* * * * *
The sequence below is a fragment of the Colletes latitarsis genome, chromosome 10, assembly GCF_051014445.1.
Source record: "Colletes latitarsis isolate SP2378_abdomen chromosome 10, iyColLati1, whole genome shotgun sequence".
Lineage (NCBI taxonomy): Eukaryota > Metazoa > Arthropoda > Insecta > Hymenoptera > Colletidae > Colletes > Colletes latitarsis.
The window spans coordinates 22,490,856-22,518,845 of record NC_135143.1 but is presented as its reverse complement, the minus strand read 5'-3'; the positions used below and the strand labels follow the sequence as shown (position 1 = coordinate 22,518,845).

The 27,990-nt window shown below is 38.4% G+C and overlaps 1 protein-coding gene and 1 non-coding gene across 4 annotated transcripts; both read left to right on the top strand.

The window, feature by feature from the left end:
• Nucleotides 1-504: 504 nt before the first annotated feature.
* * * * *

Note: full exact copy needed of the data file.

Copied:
The sequence below is a fragment of the Colletes latitarsis genome, chromosome 10, assembly GCF_051014445.1.
Source record: "Colletes latitarsis isolate SP2378_abdomen chromosome 10, iyColLati1, whole genome shotgun sequence".
Lineage (NCBI taxonomy): Eukaryota > Metazoa > Arthropoda > Insecta > Hymenoptera > Colletidae > Colletes > Colletes latitarsis.
The window spans coordinates 22,490,856-22,518,845 of record NC_135143.1 but is presented as its reverse complement, the minus strand read 5'-3'; the positions used below and the strand labels follow the sequence as shown (position 1 = coordinate 22,518,845).

The 27,990-nt window shown below is 38.4% G+C and overlaps 1 protein-coding gene and 1 non-coding gene across 4 annotated transcripts; both read left to right on the top strand.

The window, feature by feature from the left end:
• Nucleotides 1-504: 504 nt before the first annotated feature.